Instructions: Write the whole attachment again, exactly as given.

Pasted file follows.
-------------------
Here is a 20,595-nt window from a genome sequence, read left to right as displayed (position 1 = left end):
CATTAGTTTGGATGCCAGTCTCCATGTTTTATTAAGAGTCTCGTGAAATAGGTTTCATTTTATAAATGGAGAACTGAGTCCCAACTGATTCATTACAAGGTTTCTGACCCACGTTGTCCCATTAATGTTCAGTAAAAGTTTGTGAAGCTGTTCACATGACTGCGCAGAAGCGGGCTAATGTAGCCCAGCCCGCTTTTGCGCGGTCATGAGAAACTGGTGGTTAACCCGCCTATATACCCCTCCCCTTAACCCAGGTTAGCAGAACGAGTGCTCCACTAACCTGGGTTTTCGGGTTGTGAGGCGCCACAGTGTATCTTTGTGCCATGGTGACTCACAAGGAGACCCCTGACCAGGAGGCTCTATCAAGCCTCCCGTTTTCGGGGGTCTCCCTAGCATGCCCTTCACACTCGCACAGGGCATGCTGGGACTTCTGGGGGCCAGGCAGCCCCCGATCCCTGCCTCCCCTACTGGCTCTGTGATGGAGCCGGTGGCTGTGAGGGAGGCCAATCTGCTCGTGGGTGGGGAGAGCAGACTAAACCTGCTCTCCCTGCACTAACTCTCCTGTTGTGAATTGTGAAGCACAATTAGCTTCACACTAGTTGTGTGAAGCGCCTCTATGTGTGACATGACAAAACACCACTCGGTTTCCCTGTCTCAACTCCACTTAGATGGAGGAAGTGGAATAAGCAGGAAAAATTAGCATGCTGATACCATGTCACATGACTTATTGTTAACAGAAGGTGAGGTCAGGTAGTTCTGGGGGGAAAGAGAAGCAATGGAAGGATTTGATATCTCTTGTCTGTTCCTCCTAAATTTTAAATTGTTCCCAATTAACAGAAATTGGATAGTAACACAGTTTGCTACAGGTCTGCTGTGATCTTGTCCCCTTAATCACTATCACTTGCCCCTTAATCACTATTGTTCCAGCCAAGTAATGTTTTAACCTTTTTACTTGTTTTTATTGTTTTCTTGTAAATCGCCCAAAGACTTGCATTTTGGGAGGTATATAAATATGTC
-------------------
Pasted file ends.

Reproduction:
Here is a 20,595-nt window from a genome sequence, read left to right as displayed (position 1 = left end):
CATTAGTTTGGATGCCAGTCTCCATGTTTTATTAAGAGTCTCGTGAAATAGGTTTCATTTTATAAATGGAGAACTGAGTCCCAACTGATTCATTACAAGGTTTCTGACCCACGTTGTCCCATTAATGTTCAGTAAAAGTTTGTGAAGCTGTTCACATGACTGCGCAGAAGCGGGCTAATGTAGCCCAGCCCGCTTTTGCGCGGTCATGAGAAACTGGTGGTTAACCCGCCTATATACCCCTCCCCTTAACCCAGGTTAGCAGAACGAGTGCTCCACTAACCTGGGTTTTCGGGTTGTGAGGCGCCACAGTGTATCTTTGTGCCATGGTGACTCACAAGGAGACCCCTGACCAGGAGGCTCTATCAAGCCTCCCGTTTTCGGGGGTCTCCCTAGCATGCCCTTCACACTCGCACAGGGCATGCTGGGACTTCTGGGGGCCAGGCAGCCCCCGATCCCTGCCTCCCCTACTGGCTCTGTGATGGAGCCGGTGGCTGTGAGGGAGGCCAATCTGCTCGTGGGTGGGGAGAGCAGACTAAACCTGCTCTCCCTGCACTAACTCTCCTGTTGTGAATTGTGAAGCACAATTAGCTTCACACTAGTTGTGTGAAGCGCCTCTATGTGTGACATGACAAAACACCACTCGGTTTCCCTGTCTCAACTCCACTTAGATGGAGGAAGTGGAATAAGCAGGAAAAATTAGCATGCTGATACCATGTCACATGACTTATTGTTAACAGAAGGTGAGGTCAGGTAGTTCTGGGGGGAAAGAGAAGCAATGGAAGGATTTGATATCTCTTGTCTGTTCCTCCTAAATTTTAAATTGTTCCCAATTAACAGAAATTGGATAGTAACACAGTTTGCTACAGGTCTGCTGTGATCTTGTCCCCTTAATCACTATCACTTGCCCCTTAATCACTATTGTTCCAGCCAAGTAATGTTTTAACCTTTTTACTTGTTTTTATTGTTTTCTTGTAAATCGCCCAAAGACTTGCATTTTGGGAGGTATATAAATATGTC